61-year-old salesman wins age discrimination case
A 61-year-old salesman nicknamed ‘gramps’ who was fired from his job selling wedding rings at Brown and Newirth has won his case for age discrimination.
24 March 2016
Alan Dove, who had worked for the jewellers for 25 years, was awarded more than £63,000 in compensation after he brought an age discrimination and unfair dismissal case against his employer when his employment was terminated in April 2015.
What evidence did Alan have for his claim?
Despite not being a grandfather, he was called ‘gramps’ by the head of the sales team, Gareth Thomas. Mr Thomas said he considered the nickname ‘an affectionate term of address’, but Mr Dove found it disrespectful and hurtful.
Mr Dove also had some of his clients transferred from him to Mr Thomas. He was told by Director John Ball that a client had complained that he was “too long in the tooth” – but this was later denied by the client.
The Watford Employment Tribunal ruled that when Mr Dove was described as “long in the tooth”, “old fashioned” and “traditional” these were negative references to his age.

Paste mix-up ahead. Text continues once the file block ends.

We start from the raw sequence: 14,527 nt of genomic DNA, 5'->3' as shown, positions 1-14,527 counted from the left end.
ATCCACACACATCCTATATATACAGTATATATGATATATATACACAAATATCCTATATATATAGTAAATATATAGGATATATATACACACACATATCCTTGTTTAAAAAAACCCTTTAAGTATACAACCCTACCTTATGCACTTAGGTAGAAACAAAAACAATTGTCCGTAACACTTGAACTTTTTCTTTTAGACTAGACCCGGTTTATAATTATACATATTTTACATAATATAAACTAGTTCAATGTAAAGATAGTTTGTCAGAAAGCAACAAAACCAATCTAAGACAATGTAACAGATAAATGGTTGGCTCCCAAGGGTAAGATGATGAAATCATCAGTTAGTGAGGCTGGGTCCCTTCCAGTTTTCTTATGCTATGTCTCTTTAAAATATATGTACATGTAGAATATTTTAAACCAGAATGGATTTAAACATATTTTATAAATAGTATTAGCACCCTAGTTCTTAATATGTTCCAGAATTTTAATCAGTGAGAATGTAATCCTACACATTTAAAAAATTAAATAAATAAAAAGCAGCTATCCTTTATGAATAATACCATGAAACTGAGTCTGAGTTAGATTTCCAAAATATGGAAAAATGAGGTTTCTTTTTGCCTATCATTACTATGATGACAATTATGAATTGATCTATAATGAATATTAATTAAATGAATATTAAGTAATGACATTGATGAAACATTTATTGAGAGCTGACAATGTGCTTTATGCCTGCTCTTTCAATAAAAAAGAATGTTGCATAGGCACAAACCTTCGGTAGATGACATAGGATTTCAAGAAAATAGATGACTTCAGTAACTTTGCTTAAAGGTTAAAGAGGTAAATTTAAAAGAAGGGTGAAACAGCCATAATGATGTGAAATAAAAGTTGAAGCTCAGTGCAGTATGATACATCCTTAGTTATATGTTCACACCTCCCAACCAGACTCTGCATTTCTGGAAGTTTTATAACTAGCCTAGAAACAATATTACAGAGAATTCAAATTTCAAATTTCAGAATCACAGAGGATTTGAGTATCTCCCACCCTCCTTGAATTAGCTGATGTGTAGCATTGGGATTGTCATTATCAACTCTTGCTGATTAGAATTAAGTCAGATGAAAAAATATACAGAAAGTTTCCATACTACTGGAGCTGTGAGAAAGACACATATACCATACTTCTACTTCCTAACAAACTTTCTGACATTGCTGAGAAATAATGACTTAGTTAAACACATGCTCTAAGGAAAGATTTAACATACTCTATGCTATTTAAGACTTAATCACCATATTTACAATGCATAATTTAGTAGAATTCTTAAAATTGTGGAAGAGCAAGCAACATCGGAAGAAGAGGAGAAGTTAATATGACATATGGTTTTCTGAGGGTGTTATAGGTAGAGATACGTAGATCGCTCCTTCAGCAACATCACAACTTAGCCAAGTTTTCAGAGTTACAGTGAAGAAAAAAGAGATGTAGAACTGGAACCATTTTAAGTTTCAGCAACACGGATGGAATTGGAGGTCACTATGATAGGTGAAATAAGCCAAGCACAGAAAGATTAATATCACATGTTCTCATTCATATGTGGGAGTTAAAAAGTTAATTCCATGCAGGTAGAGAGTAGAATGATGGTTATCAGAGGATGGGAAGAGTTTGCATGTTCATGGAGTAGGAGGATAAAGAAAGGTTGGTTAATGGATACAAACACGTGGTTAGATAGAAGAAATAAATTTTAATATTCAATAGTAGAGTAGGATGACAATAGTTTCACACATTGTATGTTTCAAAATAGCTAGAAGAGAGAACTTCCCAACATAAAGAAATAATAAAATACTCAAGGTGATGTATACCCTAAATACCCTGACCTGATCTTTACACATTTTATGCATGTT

The tribunal said: "Use of these phrases indicate views emanating from the customers which are negative views almost certainly based on the claimant's age.
"He was dismissed, in essence, because some of the clients that he was dealing with had been transferred to Mr Thomas by Mr Ball. This left, in Mr Ball's view, insufficient income to be generated by the claimant.”
What compensation is awarded for unfair dismissal claims?
Sadly, Mr Dove is not alone in experiencing based on his age. Age discrimination can affect anyone in the UK regardless of what job you do. This case highlights an issue in the UK where people in their late 50s and early 60s are finding their careers being brought to an abrupt halt.
Mr Dove deserved to be treated better by the company where he worked his way up to the point where he was made responsible for middle England, South Wales and the Channel Islands.
There is no upper limit to compensation in cases where the unfair dismissal was because of a person’s age. This is unlike normal unfair dismissal claims which are not discriminatory where there is a statutory cap on the compensation.
Compensatory awards are based on the individual’s loss of earnings flowing from an unfair or discriminatory dismissal. In a discrimination claim, an individual may also be awarded a sum for injury to their feelings, which is based on how they have been affected by their treatment.
Unless it can be objectively justified, less favourable treatment at work because of age is . The defence that everyone in the sales team had nicknames was not justification for the unfair treatment Mr Dove suffered when he was called ‘gramps’.
Slater and Gordon understand the difficult situations people suffer due to age discrimination at work.
All information was correct at the time of publication.